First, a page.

In his Origins of the Modern Mind, Merlin Donald will use this as a proof case for the thesis that without language one is still capable of thinking, but it should be noted that for philosophers of language, the notion of ’language’ is not merely that of written, oral language, and not even that of internal language, ‘speech occuring inside one’s mind’.

It is unclear what is the precise notion of consciousness appearing here. It was claimed that Brother John remains aware of severe language perturbation, but judging others to be aware of something involves the working of theory of mind in the observer. Furthermore, how can it be legitimate to equate Brother John’s behavior during his aphasia spell with what is narrated, with spoken or written language, afterwards: of course he didn’t ’think’ he should find a hotel when he was unable even to think in terms of language. However, these are philosophical problems that can be seen as rather sophistic, so it is admissible to ignore them. It seems that remains conscious here simply means

  1. One is not sleeping or in a coma.
  2. One is seen to be somehow normal, in the sense that the behaviour would not seem too strange,

A rather suprising fact is that Brother John has proven capable of carrying on with previously given, sometimes several weeks before, instructions. This naturally leads to the conclusion that an instruction given via language, when comprehended and stored in memory, doesn’t need to be decoded and presented in language to affect the mind and to lead to an action of the agent.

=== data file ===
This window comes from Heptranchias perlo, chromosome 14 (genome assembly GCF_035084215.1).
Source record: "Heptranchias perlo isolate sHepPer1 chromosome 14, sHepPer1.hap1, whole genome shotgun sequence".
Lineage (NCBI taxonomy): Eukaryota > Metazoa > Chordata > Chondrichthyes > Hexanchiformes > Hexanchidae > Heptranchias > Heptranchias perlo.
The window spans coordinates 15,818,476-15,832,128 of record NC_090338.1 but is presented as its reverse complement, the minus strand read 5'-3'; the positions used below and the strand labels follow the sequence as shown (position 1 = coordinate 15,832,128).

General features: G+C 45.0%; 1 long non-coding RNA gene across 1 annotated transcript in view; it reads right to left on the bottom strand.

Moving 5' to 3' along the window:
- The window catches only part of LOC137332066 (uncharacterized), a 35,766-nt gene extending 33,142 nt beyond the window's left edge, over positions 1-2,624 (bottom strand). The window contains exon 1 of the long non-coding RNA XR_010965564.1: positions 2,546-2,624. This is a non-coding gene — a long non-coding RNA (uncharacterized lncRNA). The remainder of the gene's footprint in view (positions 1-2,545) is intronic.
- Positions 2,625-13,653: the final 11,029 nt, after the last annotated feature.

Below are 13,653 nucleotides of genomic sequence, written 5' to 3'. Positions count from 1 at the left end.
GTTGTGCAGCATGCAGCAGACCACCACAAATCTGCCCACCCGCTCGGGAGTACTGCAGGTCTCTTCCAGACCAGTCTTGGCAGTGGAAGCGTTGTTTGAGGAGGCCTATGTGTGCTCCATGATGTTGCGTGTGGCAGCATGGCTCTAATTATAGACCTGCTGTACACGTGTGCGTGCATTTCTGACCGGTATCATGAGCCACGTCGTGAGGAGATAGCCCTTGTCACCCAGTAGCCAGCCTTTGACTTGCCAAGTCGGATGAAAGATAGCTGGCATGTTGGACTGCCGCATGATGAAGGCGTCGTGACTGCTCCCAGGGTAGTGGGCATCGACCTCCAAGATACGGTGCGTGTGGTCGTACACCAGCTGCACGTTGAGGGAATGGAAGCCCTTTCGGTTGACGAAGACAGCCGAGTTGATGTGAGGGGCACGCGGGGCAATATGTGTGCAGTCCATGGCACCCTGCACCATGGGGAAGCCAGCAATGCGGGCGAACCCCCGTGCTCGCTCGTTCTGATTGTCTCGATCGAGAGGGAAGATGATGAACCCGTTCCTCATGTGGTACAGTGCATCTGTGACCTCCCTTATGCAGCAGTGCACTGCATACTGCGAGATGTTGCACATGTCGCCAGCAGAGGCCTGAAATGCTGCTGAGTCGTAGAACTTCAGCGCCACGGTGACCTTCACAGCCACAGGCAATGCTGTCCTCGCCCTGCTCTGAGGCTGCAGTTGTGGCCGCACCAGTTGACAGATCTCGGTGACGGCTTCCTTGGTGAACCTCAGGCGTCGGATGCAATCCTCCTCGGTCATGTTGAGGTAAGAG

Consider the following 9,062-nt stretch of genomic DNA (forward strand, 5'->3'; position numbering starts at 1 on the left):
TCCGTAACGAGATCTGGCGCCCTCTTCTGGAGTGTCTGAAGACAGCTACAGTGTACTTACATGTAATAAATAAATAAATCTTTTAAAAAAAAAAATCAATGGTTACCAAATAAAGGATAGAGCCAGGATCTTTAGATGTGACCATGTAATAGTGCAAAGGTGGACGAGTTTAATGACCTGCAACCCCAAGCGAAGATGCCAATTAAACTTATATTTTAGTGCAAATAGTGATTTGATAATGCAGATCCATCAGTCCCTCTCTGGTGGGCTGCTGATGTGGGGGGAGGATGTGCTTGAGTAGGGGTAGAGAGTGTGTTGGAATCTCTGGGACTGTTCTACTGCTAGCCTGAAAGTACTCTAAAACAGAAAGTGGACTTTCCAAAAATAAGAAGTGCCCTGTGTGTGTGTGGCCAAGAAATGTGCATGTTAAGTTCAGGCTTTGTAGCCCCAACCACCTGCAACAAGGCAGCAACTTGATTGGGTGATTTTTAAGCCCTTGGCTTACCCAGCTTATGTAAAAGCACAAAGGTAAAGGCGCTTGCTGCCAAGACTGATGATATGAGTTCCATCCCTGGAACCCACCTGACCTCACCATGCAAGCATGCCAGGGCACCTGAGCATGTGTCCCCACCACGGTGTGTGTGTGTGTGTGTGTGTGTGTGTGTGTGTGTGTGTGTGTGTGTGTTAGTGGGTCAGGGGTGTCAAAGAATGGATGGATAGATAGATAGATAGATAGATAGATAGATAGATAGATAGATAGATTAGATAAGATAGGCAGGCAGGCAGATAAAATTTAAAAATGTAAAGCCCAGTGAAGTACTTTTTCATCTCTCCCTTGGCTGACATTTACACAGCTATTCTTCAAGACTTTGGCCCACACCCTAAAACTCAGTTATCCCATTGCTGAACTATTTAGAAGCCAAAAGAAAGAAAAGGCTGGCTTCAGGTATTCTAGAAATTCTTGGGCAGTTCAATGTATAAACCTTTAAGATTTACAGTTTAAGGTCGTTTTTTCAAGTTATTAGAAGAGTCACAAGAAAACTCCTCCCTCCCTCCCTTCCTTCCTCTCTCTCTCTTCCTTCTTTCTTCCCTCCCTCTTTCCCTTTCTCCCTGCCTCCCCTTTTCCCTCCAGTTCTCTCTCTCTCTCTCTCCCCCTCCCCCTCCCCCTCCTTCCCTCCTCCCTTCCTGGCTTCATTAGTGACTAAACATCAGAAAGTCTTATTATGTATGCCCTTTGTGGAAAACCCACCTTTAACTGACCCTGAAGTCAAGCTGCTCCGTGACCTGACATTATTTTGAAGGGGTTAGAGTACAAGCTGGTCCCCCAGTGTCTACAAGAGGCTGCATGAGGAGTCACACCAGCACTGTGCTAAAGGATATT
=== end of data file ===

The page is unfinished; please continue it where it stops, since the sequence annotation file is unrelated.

While Brother John knows that the spell has occured during the episodes, he doesn’t know right off if a given attempted utterance or written production of his is adequate or not.

“I know that certain words I say are not correct, but I do not know which ones and I do not know how I pronounce them. Sometimes, instead of talking nonsense, I prefer not to talk at all.”

It also seems that, some utterances are given, without any conscious awareness.

It occasionally occurs, in the course of a long spell, he utters a short hackneyed segment in English, a language of which he has very rudimentary knowledge at best: he remains unaware of this and does not remember about it once the spell is over.

The crucial thing here is that what is it that Brother John is unaware of during episodes. Brother John claims that

  1. Inner and overt expression are proportionally affected throughout his dysphasic spells.
  2. Coherent thought remains possible in the presence of dysphasia affecting inner as well as overt expression, in spite of partial or complete incapcacity to evoke particular lexical words specifically embodying this thought.

The problem for Brother John was that, he experienced difficulty in finding his words. If one read through the paper, he will find that the problem is always that of lexical ability, but not that of syntactic or even grammatic ability. Brother John can even do rudimentary arithmetic computations presented conventionally with symbols, while he cannot read the numbers.